Also known as Spinach mustard, Spoon mustard, or Rosette bok choy, Tatsoi is one of the most popular Chinese leafy greens. In most common types—white-stemmed, green-stemmed, and “soup spoon”— both leaves and stems are edible. One of the most delicately flavored Asian greens, more delicate than bok choy. Tatsoi is good for stir-frying (in oil, with garlic and soy sauce), braising, or simmering in soups. Choose unblemished leaves and firm stalks for best results, and blanch before stir-frying. Tatsoi leaves are very delicate, and are delicious raw in salads, or stir fried over very high heat for just a minute or so.
Several varieties of chinese cabbage have been cultivated for over six thousand years in China. They were a common part of the diet in southern China by the 5th century. The Ming Dynasty pharmacologist Li Shizhen studied the Chinese cabbage for its medicinal qualities. They were introduced to Korea, where it became the staple vegetable for making kimchi. In the early 20th century, it was taken to Japan by returning soldiers who had fought in China during the Russo-Japanese War.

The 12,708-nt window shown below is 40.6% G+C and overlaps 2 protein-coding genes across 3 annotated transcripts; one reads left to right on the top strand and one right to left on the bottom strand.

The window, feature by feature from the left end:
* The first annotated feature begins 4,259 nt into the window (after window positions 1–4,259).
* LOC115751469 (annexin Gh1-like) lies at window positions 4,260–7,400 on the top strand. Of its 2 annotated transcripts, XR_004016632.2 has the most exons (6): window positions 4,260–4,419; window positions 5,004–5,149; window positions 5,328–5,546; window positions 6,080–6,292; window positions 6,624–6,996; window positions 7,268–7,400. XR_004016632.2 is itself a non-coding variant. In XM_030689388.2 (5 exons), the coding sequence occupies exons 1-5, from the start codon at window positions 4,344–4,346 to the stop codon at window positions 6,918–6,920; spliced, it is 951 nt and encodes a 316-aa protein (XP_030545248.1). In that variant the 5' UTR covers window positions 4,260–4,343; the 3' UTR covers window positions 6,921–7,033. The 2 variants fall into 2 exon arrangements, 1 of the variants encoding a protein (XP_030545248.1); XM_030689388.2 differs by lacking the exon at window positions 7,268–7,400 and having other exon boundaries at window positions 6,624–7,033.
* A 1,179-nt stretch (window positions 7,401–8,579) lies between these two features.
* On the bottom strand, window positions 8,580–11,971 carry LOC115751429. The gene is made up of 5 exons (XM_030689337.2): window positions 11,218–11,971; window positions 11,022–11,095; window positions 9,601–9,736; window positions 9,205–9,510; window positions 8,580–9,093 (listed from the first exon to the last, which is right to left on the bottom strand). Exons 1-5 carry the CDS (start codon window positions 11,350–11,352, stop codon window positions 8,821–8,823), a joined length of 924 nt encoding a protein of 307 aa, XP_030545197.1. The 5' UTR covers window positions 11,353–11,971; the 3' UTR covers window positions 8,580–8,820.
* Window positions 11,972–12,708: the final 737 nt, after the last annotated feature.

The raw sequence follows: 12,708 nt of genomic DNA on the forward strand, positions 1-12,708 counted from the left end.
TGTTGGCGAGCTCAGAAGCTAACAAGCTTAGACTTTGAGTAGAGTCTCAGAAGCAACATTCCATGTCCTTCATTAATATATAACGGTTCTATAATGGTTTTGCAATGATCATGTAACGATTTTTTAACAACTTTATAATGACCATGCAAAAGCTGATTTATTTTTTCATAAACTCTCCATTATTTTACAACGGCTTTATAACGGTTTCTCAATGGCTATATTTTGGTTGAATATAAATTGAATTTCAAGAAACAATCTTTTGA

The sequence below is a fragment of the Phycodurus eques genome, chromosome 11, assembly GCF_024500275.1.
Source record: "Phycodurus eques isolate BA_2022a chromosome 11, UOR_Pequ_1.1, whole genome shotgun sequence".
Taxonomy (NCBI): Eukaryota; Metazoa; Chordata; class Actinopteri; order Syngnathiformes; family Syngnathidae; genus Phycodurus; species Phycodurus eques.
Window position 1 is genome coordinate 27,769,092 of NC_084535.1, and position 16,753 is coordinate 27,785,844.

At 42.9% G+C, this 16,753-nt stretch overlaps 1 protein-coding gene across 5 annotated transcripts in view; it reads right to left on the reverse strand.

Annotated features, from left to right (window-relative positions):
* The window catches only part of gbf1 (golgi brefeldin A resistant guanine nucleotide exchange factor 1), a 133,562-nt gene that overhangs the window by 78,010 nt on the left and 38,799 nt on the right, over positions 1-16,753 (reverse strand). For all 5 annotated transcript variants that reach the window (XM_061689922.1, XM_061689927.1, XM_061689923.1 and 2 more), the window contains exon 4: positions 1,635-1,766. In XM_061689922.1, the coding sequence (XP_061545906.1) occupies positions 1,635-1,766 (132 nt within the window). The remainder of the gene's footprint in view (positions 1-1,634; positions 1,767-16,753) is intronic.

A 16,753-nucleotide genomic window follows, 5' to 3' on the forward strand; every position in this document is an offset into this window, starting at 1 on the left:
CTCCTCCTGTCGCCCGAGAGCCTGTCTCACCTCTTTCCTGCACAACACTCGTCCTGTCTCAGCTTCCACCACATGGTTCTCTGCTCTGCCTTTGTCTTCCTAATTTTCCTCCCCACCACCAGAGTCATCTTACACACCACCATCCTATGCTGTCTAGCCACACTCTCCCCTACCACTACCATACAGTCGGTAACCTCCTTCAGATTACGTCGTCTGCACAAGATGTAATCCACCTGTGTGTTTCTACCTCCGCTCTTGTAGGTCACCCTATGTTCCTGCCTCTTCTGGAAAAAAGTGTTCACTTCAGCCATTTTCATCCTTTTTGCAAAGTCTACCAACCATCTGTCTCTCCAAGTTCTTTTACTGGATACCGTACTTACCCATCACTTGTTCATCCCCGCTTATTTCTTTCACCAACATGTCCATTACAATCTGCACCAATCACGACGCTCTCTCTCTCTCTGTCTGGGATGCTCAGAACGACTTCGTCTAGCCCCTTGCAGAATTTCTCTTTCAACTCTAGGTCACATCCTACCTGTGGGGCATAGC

Tatsoi has very beneficial nutritional value. This include a significant amount of calcium and Carotenoids (which are important for healthy eyes). Tatsoi is also known for being one of the best natural sources of vitamin C. In addition, Tatsoi has anti-cancer effects and boosts the human immune system.
Storing & Cooking Information
Handling: Examine the ends of the bok choy/komatsuna/spey/tatsoi; cut off any brown spots. Break the bok choy into pieces. Clean each stem thoroughly to remove any dirt. When very small, baby bok choy can be cooked whole. If large, halve lengthwise.
Storing: Asian greens can last up to 1 week if wrapped in damp towel or put in plastic bag in hydrator drawer of fridge.
Freezing: These tender plants do not freeze well.